We spoke with retailers across the country to learn about various initiatives that are boosting business and building community.
Around the country, for-profit and nonprofit bike shops are stepping up to get more kids on bikes. We spoke directly with local retailers to learn about the different ways they’re engaging youth, from offering discounts on gear to hosting youth-focused bicycling workshops and events. Though the specifics on programming and reach vary, all of these shops are committed to building community for the next generation around bikes.
For Brian Pierce, service manager at University Bicycles in Boulder, Colorado, championing youth programs is an investment in the future. “We feel it is important to expose young people to bicycling as a sport, a means of transport and a possible career,” said Pierce. Scott Smith, owner of The Bicycle Chain shops in the Raleigh-Durham area, is likewise thinking long term. “Your twelve-year-olds are your twenty-five-year olds in thirteen years — they’re my future customers,” said Smith. “It's important to make bicycling safe, inviting and fun.”
Eric Supil, executive director of the Charlotte Re-Cyclery community bike shop and of the local Trips For Kids chapter in Charlotte, North Carolina, emphasized the transformative role youth play in shaping communities. “We want to build a strong future by making sure that we're enriching and we're encouraging youth to make cycling part of their lifestyle,” said Supil. With the understanding that the youth are going to be the ones most impacted by current infrastructure investment and urban planning decision making, Trips For Kids Charlotte leads bike camps in local neighborhoods so youth can understand and engage with decision-making for transportation infrastructure investments and help shape the future of mobility in Charlotte.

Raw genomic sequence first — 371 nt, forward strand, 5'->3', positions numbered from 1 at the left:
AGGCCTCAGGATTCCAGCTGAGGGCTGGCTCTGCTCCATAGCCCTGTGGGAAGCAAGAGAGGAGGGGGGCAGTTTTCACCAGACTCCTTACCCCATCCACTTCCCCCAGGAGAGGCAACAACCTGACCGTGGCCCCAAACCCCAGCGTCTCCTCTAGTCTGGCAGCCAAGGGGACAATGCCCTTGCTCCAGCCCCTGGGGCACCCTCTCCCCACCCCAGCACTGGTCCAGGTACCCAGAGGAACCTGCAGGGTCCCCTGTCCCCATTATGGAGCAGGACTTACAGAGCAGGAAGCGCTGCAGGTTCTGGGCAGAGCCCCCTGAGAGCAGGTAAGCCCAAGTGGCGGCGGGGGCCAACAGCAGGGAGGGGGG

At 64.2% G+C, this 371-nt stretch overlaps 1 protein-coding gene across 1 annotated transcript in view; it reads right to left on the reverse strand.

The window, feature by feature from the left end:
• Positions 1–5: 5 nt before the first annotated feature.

By backing local youth cycling programs, bike shops can have a ripple effect, encouraging parents, guardians and other family members to both ride bikes and buy them. At the Charlotte Re-Cyclery, a youth-focused, earn-a-bike program makes it easy for kids to enroll in a street smarts curriculum and receive a free refurbished bike, lights, lock and helmet upon completion. Through a partnership with Cycling Savvy, the Re-Cyclery expanded in order to host entire families.
“The [family] program provides a bonding opportunity and a way to continue engagement,” said Supil. “It creates a pathway so that youth can learn and build reinforcement and support from the people that are closest to them.”
Engaging youth and their families also has a financial benefit, helping shops bring in more customers. The Bicycle Chain offers discounts to youth who participate in the local National Interscholastic Cycling Association (NICA) team, a decision that pays off in increased sales to parents looking to ride with their children. University Bicycles and Art’s Cyclery, a bike shop in San Luis Obispo, California, also offer discounts to local NICA teams with similar results. Josh Job, owner and service expert at Art’s Cyclery, has seen how getting kids stoked on bikes can set off a domino effect, ultimately bringing more parents into the store. “That parent will come out next time that we have an event and maybe that'll get a brother or sister into it too,” said Job.